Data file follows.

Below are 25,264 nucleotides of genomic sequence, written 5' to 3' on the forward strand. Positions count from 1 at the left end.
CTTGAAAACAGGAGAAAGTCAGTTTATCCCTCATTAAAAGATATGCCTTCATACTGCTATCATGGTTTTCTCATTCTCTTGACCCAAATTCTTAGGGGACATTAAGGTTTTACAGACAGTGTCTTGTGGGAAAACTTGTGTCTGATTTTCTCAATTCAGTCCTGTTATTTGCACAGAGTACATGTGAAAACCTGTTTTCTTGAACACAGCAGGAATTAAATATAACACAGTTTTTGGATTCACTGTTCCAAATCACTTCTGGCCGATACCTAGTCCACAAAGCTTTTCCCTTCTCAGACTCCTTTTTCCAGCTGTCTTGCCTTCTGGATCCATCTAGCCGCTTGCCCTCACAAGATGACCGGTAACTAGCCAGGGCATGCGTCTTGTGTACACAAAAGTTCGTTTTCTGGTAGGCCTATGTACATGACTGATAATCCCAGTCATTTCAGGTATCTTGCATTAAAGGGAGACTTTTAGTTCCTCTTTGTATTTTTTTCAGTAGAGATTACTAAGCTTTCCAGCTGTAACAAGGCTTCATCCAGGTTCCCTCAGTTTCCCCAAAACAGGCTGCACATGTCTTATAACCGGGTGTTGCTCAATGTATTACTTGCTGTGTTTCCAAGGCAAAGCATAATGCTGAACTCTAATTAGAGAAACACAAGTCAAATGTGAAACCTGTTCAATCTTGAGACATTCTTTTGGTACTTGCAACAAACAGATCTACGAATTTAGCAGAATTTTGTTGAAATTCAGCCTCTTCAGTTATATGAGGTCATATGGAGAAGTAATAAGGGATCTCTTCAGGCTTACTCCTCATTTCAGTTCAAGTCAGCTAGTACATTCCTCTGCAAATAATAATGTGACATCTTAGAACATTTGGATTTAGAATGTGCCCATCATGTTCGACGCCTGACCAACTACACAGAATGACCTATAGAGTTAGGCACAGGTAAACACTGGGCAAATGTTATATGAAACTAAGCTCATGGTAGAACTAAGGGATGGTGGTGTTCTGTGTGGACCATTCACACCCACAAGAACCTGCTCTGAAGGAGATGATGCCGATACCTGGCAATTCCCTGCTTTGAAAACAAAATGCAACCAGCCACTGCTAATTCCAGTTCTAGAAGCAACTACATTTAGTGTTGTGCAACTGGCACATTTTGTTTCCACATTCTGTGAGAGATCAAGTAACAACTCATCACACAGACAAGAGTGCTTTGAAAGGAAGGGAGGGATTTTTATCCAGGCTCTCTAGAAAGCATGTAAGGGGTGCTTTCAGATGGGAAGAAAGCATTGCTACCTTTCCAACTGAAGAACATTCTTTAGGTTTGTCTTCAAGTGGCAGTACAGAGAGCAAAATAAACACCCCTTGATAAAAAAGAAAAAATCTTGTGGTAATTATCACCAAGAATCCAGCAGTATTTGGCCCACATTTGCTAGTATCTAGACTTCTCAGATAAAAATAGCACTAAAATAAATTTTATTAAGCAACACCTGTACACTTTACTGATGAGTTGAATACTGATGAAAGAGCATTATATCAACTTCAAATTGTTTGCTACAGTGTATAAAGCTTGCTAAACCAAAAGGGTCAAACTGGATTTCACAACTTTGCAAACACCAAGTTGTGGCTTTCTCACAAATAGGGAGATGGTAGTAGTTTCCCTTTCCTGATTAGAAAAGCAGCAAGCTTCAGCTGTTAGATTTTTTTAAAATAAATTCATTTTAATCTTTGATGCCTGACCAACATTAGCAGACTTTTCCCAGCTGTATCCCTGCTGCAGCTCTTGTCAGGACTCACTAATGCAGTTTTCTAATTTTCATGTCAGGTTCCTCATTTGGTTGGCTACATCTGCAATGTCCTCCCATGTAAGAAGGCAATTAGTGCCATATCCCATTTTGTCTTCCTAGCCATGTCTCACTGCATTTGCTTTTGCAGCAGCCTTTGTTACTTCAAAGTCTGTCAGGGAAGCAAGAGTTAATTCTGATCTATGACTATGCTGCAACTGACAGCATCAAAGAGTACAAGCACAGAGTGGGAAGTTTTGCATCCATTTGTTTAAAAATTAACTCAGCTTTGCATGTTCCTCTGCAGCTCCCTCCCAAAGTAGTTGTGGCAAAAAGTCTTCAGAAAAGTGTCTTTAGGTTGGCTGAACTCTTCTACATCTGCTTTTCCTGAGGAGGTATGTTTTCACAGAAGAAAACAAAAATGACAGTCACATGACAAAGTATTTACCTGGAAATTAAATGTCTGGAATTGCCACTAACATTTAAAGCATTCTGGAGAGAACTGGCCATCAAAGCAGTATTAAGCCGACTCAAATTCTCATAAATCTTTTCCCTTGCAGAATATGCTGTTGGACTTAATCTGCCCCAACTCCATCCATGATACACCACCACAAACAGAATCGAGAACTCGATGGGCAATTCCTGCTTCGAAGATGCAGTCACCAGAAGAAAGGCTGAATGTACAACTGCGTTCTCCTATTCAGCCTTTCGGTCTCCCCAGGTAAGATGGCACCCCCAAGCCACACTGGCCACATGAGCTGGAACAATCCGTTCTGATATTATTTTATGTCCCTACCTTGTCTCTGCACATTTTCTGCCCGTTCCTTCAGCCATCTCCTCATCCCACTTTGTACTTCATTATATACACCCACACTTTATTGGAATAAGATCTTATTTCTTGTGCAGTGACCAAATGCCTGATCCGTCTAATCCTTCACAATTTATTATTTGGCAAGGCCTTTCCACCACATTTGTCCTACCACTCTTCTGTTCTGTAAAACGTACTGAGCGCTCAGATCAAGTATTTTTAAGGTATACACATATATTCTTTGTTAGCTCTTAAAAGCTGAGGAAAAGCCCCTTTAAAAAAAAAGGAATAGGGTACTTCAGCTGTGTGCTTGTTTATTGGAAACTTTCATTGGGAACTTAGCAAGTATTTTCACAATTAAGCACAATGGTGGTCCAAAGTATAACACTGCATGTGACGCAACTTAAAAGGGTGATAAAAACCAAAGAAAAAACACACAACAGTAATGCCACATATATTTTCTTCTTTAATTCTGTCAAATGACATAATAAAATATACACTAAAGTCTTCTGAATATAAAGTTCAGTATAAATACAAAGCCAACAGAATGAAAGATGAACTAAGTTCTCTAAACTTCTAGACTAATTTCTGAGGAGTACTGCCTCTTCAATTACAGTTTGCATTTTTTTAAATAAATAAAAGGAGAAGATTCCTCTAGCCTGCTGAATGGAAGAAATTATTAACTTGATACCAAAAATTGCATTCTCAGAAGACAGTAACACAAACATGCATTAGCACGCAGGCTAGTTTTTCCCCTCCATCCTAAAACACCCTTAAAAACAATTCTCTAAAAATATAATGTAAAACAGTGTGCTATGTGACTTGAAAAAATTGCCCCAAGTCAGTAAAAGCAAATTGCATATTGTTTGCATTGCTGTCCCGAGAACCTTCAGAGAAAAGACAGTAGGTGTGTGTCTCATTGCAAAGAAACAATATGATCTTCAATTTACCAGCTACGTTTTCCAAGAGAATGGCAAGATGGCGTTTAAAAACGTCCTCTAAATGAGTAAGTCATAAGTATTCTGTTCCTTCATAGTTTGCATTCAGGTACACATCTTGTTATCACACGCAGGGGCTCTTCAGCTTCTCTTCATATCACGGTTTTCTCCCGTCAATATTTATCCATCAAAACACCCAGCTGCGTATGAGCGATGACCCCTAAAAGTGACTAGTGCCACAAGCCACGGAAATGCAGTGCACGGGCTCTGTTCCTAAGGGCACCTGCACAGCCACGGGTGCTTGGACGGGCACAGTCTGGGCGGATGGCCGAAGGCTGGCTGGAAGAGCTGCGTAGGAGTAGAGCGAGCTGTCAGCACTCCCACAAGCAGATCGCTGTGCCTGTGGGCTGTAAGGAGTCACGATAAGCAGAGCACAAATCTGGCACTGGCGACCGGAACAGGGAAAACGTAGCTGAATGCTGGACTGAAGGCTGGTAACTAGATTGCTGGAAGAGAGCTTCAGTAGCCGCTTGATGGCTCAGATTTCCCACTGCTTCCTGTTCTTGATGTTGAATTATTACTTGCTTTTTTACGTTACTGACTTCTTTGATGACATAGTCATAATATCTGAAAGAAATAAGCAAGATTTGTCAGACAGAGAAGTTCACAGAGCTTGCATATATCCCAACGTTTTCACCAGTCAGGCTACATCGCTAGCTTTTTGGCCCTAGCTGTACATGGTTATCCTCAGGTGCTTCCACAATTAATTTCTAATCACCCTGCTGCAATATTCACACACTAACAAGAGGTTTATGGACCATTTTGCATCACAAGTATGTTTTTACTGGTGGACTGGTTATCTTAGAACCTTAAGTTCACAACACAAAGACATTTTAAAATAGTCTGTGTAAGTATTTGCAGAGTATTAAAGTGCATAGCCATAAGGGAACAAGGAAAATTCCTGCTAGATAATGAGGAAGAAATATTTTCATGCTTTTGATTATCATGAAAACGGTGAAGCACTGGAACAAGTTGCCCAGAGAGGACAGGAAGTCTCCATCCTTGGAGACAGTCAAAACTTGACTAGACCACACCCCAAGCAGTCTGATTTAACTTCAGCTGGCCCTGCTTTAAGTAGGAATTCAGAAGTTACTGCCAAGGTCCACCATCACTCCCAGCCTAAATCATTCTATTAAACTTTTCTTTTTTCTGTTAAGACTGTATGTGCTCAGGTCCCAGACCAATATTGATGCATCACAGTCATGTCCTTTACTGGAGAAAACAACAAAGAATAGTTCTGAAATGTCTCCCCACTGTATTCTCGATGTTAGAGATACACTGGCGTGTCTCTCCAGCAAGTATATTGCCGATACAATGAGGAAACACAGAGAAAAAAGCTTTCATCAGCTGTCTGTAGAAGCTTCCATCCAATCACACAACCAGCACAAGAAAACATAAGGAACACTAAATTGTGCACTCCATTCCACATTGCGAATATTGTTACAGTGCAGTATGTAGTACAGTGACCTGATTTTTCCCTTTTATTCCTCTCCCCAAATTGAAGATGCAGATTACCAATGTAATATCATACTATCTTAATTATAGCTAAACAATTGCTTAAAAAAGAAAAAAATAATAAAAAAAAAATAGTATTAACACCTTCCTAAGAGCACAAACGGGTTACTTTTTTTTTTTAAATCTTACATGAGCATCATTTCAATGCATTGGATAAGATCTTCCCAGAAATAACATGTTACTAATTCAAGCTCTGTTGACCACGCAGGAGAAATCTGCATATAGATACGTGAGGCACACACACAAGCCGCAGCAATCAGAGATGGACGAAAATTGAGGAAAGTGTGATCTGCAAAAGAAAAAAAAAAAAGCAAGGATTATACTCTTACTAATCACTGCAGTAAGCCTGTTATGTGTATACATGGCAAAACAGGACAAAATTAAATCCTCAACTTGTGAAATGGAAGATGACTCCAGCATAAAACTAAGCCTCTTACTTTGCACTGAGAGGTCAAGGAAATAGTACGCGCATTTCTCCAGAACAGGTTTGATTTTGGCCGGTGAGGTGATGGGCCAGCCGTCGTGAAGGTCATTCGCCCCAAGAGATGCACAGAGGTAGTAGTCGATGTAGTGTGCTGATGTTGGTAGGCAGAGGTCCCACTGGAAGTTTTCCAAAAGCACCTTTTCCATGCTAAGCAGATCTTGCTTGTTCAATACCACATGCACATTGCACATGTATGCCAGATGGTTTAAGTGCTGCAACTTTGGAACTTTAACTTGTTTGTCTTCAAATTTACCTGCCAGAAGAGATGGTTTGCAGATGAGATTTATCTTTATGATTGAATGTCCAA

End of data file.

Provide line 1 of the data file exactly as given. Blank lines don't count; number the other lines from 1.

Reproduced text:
Below are 25,264 nucleotides of genomic sequence, written 5' to 3' on the forward strand. Positions count from 1 at the left end.